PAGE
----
I wish for all this to be marked on my body when I am dead. I believe in such cartography — to be marked by nature, not just to label ourselves on a map like the names of rich men and women on buildings. We are communal histories, communal books. We are not owned or monogamous in our taste or experience.”

-Michael Ondaatje, The English Patient

I believe that in chapter 8 (a wicked awesome chapter, might I add), Simon is experiencing spiritual insight in the midst of a mental breakdown. I think it’s pretty clear that Simon, along with all the rest of the boys on the island, have experienced some serious trauma. This alone would be enough to drive anyone to their breaking point, which is precisely what occurs with Simon. To make matters worse, he is faced with the decapitated head of a pig on a stick. This incident causes him to have a delusion, but an insightful delusion. It is insinuated numerous times throughout the novel that Simon plays the holy figure of the novel, and chapter 8 confirms this when it is revealed to him through the Lord of the Flies that the Beast is none other than the boys themselves. This revelation is too articulate to be merely the result of a breakdown, but it’s level of absurdity does increase the credibility of one. So there you go. That is my answer. Just as ambiguous as the previous post.

Is there a heart of darkness in all of us? This is a tough question.To be honest I really can’t say. Sure, I could take the easy way out and use Hitler or Stalin or any other serial killing madman as an example of why we do, but that wouldn’t be a particularly strong argument. Men such as those aforementioned were exceptionally calloused and psychologically unhinged, which not everyone is. From the opposite side of the spectrum, I could use the Dalai Lama or Nelson Mendela as an example, but that wouldn’t be fair either. I don’t have a concrete opinion on this because I’m not familiar with the psyche of every person who’s ever lived. I’m not even sure if Golding believed it. Neither Ralph nor Piggy nor Simon succumb to savagery, and the twins only do out of fear. I do believe that society is necessary for a community to function, but I don’t believe that it is the only thing holding us back from doing evil- that, we decide on our own. 

EXCERPTS FROM A SPEECH BY WILLIAM GOLDING

A Psychoanalytic View of Destructiveness.     

    Before the second world war I believed in the perfectibility of social men; that a correct structure of society would produce goodwill; and that therefore you could remove all social ills by a reorganization of society. It is possible that today I believe something of the same again but after the war I did not because I was unable to. I had discovered what one man could do to another. I am not talking about one man killing another with a gun, or dropping a bomb on him or blowing him up, or torpedoing him. I am thinking of the vileness beyond all words that went on, year after year, in the totalitarian states. It is bad enough to say that so many Jews were exterminated in this way and that, so many people liquidated—lovely, elegant word—but there were things done during that period from which I still have to avert my mind less I should be physically sick. They were not done by the headhunters of New Guinea, or by some primitive tribe in the Amazon. They were done skillfully, coldly, byeducated mendoctorslawyers, by men with a tradition of civilization behind them, to men of their own kind. I do not want to elaborate this. I would like to pass on but I must say that anyone who moved through those years without understanding that man produces evil as a bee produces honey, must have been blind- or wrong in the head.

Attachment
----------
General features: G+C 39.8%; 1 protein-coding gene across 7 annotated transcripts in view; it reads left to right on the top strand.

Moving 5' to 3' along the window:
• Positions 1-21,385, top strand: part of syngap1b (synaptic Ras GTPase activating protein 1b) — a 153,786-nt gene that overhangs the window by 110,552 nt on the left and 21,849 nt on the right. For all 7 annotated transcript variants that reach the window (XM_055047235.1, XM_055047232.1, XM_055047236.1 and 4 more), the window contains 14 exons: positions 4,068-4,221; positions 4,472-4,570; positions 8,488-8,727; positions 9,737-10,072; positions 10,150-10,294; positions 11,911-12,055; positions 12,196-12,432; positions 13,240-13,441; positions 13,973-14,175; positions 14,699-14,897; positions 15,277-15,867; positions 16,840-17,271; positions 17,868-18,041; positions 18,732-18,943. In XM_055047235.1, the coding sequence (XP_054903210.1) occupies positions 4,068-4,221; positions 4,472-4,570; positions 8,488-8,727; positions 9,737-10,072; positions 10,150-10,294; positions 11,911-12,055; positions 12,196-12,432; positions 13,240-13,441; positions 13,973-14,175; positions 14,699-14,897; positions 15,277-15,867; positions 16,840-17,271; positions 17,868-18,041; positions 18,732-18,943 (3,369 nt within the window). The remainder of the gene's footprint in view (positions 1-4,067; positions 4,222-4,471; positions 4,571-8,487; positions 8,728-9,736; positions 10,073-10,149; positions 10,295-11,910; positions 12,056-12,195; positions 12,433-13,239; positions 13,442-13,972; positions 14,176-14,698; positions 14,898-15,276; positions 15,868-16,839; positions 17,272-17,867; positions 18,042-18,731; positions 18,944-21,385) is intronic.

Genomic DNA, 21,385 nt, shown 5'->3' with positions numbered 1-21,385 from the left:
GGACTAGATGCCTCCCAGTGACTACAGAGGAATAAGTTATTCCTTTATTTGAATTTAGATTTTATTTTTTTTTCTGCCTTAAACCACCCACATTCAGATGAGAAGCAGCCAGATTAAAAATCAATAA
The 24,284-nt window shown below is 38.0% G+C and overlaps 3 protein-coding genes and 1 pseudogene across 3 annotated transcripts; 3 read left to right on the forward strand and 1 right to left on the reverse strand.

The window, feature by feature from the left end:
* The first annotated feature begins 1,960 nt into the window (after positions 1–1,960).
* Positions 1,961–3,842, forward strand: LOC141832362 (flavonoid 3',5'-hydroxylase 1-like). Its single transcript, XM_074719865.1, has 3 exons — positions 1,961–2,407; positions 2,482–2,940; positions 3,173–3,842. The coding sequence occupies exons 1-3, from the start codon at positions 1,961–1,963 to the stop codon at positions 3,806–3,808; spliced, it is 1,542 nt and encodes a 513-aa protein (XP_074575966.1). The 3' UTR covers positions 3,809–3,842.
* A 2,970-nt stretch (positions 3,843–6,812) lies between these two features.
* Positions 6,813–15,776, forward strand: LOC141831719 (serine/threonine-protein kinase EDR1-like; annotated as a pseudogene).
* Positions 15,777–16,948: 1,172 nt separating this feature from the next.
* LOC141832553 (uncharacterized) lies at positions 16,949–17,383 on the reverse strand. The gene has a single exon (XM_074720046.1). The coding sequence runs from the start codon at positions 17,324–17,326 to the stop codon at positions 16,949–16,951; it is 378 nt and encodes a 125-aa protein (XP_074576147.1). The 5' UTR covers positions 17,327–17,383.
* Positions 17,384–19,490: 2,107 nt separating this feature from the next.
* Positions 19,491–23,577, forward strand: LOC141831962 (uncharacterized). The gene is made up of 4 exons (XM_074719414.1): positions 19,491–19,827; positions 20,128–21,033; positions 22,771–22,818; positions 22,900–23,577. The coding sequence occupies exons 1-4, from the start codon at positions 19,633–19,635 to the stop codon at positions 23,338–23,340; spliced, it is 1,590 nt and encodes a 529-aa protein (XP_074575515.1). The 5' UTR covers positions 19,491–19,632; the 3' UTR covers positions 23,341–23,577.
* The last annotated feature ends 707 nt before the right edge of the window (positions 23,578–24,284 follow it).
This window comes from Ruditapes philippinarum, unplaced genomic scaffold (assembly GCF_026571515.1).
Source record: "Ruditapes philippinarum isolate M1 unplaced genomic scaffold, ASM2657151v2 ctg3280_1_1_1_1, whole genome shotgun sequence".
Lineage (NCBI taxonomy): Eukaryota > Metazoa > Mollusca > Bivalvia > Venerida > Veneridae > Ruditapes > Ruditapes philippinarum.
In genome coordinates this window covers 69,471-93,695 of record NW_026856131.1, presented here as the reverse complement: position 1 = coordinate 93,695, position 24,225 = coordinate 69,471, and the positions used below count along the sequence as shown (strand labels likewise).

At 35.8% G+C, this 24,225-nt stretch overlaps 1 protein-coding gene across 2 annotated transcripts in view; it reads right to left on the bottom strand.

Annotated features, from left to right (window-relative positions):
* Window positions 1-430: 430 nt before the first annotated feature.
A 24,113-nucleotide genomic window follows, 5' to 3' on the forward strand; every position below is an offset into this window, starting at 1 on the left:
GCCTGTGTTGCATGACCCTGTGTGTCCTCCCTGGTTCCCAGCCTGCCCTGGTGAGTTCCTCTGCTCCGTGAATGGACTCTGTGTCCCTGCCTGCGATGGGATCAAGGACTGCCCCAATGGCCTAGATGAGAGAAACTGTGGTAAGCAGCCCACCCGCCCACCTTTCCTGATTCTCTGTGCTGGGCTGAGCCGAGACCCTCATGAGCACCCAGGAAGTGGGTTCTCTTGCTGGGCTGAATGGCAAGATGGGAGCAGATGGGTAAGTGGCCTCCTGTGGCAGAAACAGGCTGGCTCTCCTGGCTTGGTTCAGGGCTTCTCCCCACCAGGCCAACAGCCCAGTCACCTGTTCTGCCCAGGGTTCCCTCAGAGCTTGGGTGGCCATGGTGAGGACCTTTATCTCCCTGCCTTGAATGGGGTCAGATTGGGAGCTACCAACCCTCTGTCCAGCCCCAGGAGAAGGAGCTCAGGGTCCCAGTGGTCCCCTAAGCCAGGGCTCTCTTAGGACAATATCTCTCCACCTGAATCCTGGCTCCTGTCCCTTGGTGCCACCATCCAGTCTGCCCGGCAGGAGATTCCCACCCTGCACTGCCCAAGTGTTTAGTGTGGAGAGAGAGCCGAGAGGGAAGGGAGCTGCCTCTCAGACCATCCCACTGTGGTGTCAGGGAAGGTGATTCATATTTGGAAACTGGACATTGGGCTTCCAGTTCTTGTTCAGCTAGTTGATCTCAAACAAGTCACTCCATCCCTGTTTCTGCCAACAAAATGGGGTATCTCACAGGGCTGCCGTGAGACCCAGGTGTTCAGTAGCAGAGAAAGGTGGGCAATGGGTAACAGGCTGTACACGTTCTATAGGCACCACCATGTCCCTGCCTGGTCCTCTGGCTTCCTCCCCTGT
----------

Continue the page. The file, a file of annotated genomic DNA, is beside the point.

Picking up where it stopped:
It seems to me that man’s capacity for greed, his innate cruelty and selfishness was being hidden. I believed then that man was sick—not exceptional man, but average man. I believed that the condition of man was to be a morally diseased creation and the best job I could do at the time, was to trace the connection between his diseased nature and the international mess he gets himself into.

Man is a fallen being. He is gripped by original sin. I looked around me for some convenient form in which this thesis might be worked out, and found it in the play of children. I was well situated for this since at the time I was teaching them. Moreover, I am a son, brother and father. I have lived for many years with small boys, and understand and know them with awful precision. I decided to take the literary convention of boys on an island, only make them real boys instead of paper cutouts with no life in them and try to show how the shape of the society they evolved would be conditioned by their diseased, theirfallen nature.

One of our faults is to believe that all evil is somewhere else and inherent in another nation. My book was to say: You think that now the war is over and an evil thing destroyed, you are safe because you are naturally kind and decent. But I know why the thing rose in Germany. I know it could happen in any country. It could happen here.

So the boys try to construct a civilization on the island- but it breaks down in blood and terror because the boys are suffering from the terrible disease of being human. The only enemy of man is inside himself.